Where in scripture or elsewhere do you find the story of the Assumption of Mary?
There’s no account of Mary’s death in scripture. The first accounts are found in the apocryphal body of literature called the Transitus Mariae, popular in the Christian churches of the east from the 5th century, which describe the return of the apostles to Jerusalem for Mary’s burial and their discovery that her body was taken up to heaven. The writings witness to a early interest in the death of Mary in some parts of the early church.
The first liturgical celebrations of Mary’s death and assumption to heaven took place in Jerusalem at her tomb (above) on the Mount of Olives about the 5th century.
The Roman Catholic church. believing that Mary is “wholly united with her son in the work of salvation” looks to scriptural sources like Paul’s First Letter to the Corinthians–the second reading at Mass for August 15th–to understand Mary’s Assumption.
In this letter Paul writes to Christians in Corinth about the year 56 AD who have questions about the resurrection of Jesus. Their precise difficulty seems to be that they saw only the soul surviving death and not the body, a common conception of the Greek mind-set of the day. With that belief came a low appreciation of the resurrection of the body and the place of creation itself in the mystery of redemption. The created world wasn’t worth much and was passing away. Let it go.
Paul counters that opinion with the belief he has received, a belief preached from the beginning: “For I handed on to you as of first importance what I also received: that Christ died for our sins in accordance with the scriptures; that he was buried; that he was raised on the third day in accordance with the scriptures; that he appeared to Cephas, then to the Twelve. After that, he appeared to more than five hundred brothers at once, most of whom are still living, though some have fallen asleep.” ( 1 Corinthians 15, 3-6)
Jesus was raised bodily from the dead, Paul affirms, and we will rise bodily too. Jesus is “the first fruits of those who have fallen asleep.” Mary’s bodily assumption is a consequence of the mystery of the bodily resurrection of Jesus. She’s among the “first fruits of those who have fallen asleep”, because of her unique role in the drama of redemption. Her assumption affirms that we follow in the steps of Jesus who rose body and soul. Her assumption, body and soul into heaven, is a resurrection story.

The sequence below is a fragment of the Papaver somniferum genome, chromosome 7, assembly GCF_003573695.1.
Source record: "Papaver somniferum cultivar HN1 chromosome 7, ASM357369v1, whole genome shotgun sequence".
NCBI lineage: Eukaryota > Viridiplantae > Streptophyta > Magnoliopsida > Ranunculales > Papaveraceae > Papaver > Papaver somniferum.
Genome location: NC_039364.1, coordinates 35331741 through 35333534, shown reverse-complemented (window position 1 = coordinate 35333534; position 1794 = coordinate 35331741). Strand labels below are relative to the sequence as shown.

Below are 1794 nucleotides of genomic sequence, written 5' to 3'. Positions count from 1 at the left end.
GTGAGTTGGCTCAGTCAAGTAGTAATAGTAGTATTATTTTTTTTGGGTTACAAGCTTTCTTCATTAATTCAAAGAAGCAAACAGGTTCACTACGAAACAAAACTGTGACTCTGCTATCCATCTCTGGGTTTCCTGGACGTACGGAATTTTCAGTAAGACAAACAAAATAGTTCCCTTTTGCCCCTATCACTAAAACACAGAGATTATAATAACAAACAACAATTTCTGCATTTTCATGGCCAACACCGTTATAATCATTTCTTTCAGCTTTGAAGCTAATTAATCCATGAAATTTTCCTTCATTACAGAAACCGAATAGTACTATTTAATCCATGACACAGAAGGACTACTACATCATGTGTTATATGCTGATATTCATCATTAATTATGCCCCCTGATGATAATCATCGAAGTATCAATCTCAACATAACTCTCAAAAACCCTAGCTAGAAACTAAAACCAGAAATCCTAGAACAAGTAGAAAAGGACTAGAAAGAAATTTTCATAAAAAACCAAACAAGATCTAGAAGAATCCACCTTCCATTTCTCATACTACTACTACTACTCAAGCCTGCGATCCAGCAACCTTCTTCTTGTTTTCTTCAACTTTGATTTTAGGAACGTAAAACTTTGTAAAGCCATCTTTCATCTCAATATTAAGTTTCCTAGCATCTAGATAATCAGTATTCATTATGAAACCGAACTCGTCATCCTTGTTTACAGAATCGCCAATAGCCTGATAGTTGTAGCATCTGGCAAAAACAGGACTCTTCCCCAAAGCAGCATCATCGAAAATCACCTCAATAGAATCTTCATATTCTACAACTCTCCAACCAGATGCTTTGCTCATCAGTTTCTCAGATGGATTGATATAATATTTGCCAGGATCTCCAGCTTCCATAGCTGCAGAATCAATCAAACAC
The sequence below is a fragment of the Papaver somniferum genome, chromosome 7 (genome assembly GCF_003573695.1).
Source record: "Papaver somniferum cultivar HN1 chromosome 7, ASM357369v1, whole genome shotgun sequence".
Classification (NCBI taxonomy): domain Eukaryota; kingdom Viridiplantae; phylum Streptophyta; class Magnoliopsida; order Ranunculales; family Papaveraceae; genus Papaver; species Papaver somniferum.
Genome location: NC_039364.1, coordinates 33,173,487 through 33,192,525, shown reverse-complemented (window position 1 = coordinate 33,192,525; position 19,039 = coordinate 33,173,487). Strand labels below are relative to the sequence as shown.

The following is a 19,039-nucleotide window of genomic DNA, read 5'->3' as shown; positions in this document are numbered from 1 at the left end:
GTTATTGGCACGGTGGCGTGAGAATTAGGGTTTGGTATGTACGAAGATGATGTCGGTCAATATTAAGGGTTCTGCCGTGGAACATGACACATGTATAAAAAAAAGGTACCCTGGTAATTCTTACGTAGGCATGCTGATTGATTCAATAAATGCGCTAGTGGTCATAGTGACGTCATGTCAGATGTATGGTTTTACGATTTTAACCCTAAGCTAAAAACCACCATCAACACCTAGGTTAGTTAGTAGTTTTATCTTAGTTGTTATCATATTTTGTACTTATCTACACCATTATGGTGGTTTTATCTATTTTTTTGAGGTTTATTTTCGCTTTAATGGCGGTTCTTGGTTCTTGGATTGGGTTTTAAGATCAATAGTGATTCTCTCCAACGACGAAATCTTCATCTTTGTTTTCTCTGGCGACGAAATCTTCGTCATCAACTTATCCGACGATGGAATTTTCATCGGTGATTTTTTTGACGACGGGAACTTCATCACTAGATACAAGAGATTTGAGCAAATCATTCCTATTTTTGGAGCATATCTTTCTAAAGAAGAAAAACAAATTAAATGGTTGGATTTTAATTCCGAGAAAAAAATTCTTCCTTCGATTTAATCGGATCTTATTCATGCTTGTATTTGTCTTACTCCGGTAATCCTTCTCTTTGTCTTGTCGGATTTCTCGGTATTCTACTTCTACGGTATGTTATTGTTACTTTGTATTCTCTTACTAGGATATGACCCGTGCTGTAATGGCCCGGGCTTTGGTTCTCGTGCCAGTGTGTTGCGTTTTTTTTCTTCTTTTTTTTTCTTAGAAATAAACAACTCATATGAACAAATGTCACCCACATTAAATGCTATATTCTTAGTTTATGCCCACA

In her prayer, the Magnificat– the gospel read on the Feast of the Assumption – Mary accepts her mission from God to live in this world, the world of time, of human limitations, sharing in the mission of her Son, the Word made flesh, who came to redeem the world.
The church understood the mystery of Mary’s Assumption gradually over time. Some factors, like the rise of Gnosticism in the 3rd and 4th centuries, certainly promoted Christian appreciation of this mystery. As a world view, Gnosticism promised an escape from the limits of this bodily life through a higher knowledge. Human life and creation itself didn’t matter. Mary’s Assumption claims they do.
Though the Roman Catholic church formally defined the dogma of the Assumption November 1, 1959, on the Feast of All Saints, the mystery was a firmly held belief for centuries before:
“…the Immaculate Virgin, preserved free from all stain of original sin, when the course of her earthly life was finished, was taken up body and soul into heavenly glory, and exalted by the Lord as Queen over all things, so that she might be the more fully conformed to her Son, the Lord of lords and conqueror of sin and death.” The Assumption of the Blessed Virgin is a singular participation in her Son’s Resurrection and an anticipation of the resurrection of other Christians: ‘In giving birth you kept your virginity; in your Dormition you did not leave the world, O Mother of God, but were joined to the source of Life. You conceived the living God and, by your prayers, will deliver our souls from death'” Catechism of the Catholic Faith 966
The dogma of Mary’s Assumption into heaven was defined during a century when human life and the planet itself were in danger. World War I ended in 1918 after four years of bloody conflict when millions perished. World War II ended in 1945. Conventual war and later nuclear weapons brought the real threat of mass destruction to the human race. Millions of lives were taken in the Holocaust.
Threats to human life and creation itself continue. Besides threats of war and terrorism, our planet faces new dangers from climate change and widespread poverty.
Far from a pious legend the Assumption of Mary is a sign that God holds human life and creation itself sacred. We believe in the resurrection of the body. God’s command is to honor and preserve the human body and all creation for its final destiny, a share in the resurrection of Jesus Christ. Our bodily life and creation itself are important.
The Feast of Mary’s Assumption is the oldest and most important feast of Mary in our church calendar.